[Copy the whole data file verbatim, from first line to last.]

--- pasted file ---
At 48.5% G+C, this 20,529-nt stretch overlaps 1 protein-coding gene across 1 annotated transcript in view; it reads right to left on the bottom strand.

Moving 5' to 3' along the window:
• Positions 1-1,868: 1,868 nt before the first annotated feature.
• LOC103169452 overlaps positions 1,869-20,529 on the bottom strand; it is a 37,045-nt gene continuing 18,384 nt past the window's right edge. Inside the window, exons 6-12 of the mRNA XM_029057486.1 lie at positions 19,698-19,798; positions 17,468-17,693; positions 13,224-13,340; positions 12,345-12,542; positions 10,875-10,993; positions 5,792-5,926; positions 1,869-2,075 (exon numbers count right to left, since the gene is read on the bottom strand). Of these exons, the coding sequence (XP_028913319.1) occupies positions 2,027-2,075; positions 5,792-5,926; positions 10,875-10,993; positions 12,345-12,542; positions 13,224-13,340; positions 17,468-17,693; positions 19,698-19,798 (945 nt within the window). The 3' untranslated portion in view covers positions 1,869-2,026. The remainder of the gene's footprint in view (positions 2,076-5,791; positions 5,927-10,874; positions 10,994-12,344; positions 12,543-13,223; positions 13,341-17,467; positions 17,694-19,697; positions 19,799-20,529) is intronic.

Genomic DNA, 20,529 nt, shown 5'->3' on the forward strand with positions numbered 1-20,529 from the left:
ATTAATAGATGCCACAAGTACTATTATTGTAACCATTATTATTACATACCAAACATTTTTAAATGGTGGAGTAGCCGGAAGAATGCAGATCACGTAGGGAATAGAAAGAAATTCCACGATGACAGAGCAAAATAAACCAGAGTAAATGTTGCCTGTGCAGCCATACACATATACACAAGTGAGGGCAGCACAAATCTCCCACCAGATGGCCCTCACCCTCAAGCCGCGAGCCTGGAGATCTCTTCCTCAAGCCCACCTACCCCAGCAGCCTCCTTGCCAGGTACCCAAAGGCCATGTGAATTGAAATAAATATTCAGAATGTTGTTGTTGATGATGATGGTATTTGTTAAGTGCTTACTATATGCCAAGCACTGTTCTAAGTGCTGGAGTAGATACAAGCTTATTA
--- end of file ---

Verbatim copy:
At 48.5% G+C, this 20,529-nt stretch overlaps 1 protein-coding gene across 1 annotated transcript in view; it reads right to left on the bottom strand.

Moving 5' to 3' along the window:
• Positions 1-1,868: 1,868 nt before the first annotated feature.
• LOC103169452 overlaps positions 1,869-20,529 on the bottom strand; it is a 37,045-nt gene continuing 18,384 nt past the window's right edge. Inside the window, exons 6-12 of the mRNA XM_029057486.1 lie at positions 19,698-19,798; positions 17,468-17,693; positions 13,224-13,340; positions 12,345-12,542; positions 10,875-10,993; positions 5,792-5,926; positions 1,869-2,075 (exon numbers count right to left, since the gene is read on the bottom strand). Of these exons, the coding sequence (XP_028913319.1) occupies positions 2,027-2,075; positions 5,792-5,926; positions 10,875-10,993; positions 12,345-12,542; positions 13,224-13,340; positions 17,468-17,693; positions 19,698-19,798 (945 nt within the window). The 3' untranslated portion in view covers positions 1,869-2,026. The remainder of the gene's footprint in view (positions 2,076-5,791; positions 5,927-10,874; positions 10,994-12,344; positions 12,543-13,223; positions 13,341-17,467; positions 17,694-19,697; positions 19,799-20,529) is intronic.

Genomic DNA, 20,529 nt, shown 5'->3' on the forward strand with positions numbered 1-20,529 from the left:
ATTAATAGATGCCACAAGTACTATTATTGTAACCATTATTATTACATACCAAACATTTTTAAATGGTGGAGTAGCCGGAAGAATGCAGATCACGTAGGGAATAGAAAGAAATTCCACGATGACAGAGCAAAATAAACCAGAGTAAATGTTGCCTGTGCAGCCATACACATATACACAAGTGAGGGCAGCACAAATCTCCCACCAGATGGCCCTCACCCTCAAGCCGCGAGCCTGGAGATCTCTTCCTCAAGCCCACCTACCCCAGCAGCCTCCTTGCCAGGTACCCAAAGGCCATGTGAATTGAAATAAATATTCAGAATGTTGTTGTTGATGATGATGGTATTTGTTAAGTGCTTACTATATGCCAAGCACTGTTCTAAGTGCTGGAGTAGATACAAGCTTATTA